Pamela Geller's Intolerance Crosses Red Line on Bimah

Synagogues Shouldn't Apologize for Silencing Hatred

Hatemongers Not Welcome: Pamela Geller has spawned headlines by winning invitations — then cancellations — from synagogues. No one should apologize for refusing a platform to her brand of anti-Islam hatred, writes Eric Yoffie.
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Hatemongers Not Welcome: Pamela Geller has spawned headlines by winning invitations — then cancellations — from synagogues. No one should apologize for refusing a platform to her brand of anti-Islam hatred, writes Eric Yoffie.

By Eric Yoffie

Published July 29, 2013.
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Never invite those who promote hatred of other religious and ethnic groups in the guise of advancing Jewish interests and values.

Don’t be afraid of a diversity of views on Israel, but make your expectations clear: Invite those with a firm commitment to Israel as a Jewish and democratic state; who, when criticisms are offered, will offer them with love and respect; and who are sensitive to Israel’s security needs and oppose terrorism against Israelis and Jews—indeed, who oppose terrorism in all forms and at all times.

And how do I apply these standards to current realities? To offer a few prominent examples:

Pamela Geller has no place in an American synagogue. She is a bigot and purveyor of hate.

BDS speakers have no place in American synagogues. They do not simply oppose Israeli policies; they oppose Israel’s very existence.

Peter Beinart and speakers from J Street should be welcomed. I have had my differences with Mr. Beinart and with J Street. At the same time, I agree with much of what they have to say, and I have always seen them as part of the Jewish family and the pro-Israel community. What is relevant here is that they meet the above criteria, and their voices are entitled to be heard.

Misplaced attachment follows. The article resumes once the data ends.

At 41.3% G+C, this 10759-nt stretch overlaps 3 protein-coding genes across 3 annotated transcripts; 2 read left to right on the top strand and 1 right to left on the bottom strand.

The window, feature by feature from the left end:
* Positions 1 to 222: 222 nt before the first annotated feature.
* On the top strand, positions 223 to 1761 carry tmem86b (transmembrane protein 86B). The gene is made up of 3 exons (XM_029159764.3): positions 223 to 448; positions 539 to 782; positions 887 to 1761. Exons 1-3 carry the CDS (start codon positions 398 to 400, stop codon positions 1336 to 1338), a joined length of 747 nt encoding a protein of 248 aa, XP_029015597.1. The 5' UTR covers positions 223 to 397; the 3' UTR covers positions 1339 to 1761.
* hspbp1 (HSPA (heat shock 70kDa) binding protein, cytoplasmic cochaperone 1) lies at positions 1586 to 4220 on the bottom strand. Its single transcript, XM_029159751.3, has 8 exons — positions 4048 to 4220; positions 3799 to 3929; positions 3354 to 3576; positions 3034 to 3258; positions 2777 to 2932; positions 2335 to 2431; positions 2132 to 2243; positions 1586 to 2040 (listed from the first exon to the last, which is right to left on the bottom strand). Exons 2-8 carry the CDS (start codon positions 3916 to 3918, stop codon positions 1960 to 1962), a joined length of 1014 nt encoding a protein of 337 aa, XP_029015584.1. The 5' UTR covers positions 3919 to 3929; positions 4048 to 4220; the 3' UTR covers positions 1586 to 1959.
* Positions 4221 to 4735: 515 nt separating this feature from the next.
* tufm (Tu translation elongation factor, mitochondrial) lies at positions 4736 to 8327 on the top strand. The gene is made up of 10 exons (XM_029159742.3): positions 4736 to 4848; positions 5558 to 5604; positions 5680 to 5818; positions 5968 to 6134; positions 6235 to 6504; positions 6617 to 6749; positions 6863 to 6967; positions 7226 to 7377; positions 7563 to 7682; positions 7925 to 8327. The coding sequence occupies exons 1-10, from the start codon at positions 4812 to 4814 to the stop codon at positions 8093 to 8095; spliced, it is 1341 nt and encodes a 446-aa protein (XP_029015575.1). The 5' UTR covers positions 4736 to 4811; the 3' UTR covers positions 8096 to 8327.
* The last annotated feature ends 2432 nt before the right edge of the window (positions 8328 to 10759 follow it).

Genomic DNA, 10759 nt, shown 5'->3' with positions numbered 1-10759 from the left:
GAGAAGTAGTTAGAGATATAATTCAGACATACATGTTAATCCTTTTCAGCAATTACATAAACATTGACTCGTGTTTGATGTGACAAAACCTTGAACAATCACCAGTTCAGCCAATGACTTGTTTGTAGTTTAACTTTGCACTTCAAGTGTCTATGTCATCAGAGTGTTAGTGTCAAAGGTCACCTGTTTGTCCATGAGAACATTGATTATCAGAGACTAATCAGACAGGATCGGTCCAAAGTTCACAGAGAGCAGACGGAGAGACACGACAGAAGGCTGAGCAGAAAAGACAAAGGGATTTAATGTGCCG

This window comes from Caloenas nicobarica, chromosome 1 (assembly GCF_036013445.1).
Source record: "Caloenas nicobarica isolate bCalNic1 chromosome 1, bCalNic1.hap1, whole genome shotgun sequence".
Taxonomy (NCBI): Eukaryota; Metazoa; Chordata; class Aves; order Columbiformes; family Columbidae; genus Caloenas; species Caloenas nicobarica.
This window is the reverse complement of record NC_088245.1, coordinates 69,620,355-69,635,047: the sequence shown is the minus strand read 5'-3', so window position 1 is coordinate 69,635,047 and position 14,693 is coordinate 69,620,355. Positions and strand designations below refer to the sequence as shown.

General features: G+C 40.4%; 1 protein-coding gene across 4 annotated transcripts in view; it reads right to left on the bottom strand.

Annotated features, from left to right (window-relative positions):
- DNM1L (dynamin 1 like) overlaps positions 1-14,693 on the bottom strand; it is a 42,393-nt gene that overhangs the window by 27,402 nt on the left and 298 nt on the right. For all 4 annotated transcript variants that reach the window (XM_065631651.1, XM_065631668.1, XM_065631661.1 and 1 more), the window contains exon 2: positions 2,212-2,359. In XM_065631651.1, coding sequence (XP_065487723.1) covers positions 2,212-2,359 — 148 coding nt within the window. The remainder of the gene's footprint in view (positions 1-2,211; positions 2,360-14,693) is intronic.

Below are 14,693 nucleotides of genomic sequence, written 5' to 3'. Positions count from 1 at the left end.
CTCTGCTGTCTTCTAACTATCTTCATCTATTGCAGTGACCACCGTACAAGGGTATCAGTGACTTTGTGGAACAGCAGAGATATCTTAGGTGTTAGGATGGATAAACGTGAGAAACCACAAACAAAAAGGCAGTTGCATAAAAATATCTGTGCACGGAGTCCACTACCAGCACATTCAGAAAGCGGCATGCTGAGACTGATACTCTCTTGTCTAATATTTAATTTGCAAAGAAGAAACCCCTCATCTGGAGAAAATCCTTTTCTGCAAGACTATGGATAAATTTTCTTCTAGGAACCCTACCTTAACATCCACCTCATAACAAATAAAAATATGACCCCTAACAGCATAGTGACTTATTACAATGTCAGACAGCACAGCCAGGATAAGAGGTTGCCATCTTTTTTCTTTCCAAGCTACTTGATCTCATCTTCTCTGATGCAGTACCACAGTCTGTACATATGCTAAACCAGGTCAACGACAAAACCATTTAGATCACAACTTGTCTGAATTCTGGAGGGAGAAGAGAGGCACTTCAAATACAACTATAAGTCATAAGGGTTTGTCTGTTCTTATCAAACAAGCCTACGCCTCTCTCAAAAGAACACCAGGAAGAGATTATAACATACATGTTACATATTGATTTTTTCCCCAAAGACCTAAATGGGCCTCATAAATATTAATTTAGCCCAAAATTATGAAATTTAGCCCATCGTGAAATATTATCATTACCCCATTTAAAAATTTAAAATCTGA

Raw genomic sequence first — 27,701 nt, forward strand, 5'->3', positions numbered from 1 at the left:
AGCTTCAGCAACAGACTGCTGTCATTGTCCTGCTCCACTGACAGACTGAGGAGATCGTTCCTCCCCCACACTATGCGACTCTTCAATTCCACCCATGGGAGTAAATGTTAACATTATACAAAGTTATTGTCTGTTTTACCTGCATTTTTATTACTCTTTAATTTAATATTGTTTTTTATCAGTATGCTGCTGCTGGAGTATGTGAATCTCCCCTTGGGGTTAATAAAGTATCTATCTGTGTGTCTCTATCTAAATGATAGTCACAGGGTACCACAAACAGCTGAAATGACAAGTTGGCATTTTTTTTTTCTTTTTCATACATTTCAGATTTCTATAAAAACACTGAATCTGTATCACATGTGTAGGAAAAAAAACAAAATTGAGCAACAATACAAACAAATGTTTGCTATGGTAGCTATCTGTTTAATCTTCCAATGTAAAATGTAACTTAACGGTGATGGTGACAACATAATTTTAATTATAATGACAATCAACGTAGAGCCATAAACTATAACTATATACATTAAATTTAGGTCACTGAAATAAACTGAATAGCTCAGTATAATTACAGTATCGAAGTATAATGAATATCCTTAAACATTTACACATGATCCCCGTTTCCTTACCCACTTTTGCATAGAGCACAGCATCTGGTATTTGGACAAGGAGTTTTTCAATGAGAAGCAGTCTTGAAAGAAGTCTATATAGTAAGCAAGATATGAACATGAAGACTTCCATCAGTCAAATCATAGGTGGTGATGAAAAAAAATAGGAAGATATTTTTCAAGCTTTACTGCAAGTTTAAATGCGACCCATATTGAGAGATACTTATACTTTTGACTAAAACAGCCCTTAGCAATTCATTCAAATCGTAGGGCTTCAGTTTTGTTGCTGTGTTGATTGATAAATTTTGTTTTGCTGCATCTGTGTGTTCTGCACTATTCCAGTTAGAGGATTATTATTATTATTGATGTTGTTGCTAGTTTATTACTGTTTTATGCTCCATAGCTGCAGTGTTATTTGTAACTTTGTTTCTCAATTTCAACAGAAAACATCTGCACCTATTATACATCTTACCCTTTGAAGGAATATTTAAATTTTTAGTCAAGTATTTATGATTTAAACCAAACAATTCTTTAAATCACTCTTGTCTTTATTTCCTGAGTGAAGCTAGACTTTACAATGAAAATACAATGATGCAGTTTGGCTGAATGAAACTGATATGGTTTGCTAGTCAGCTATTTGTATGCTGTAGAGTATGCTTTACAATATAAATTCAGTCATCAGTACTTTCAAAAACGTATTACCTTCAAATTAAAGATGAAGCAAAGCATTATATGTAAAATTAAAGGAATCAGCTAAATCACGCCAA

I no longer oppose appearances in synagogues and Jewish settings by speakers for Christians United for Israel, a pro-Israel Christian group founded by Reverend John Hagee. Years ago, CUFI was a source of anti-Muslim sentiment; while their approach to Israel is very different from my own, the anti-Islam message has disappeared, and they too meet the criteria that I have set out.

Others in the Jewish community might offer different criteria or might apply them in a different way, but this much is clear: When deciding to whom we open our doors, we need a consistent, principled approach. Any synagogue or Jewish institution that does not have such a policy should develop one.

This opinion piece first appeared in the Jerusalem Post

Rabbi Eric Yoffie is the former leader of the Union for Reform Jewry. He writes on his ericyoffie.com website


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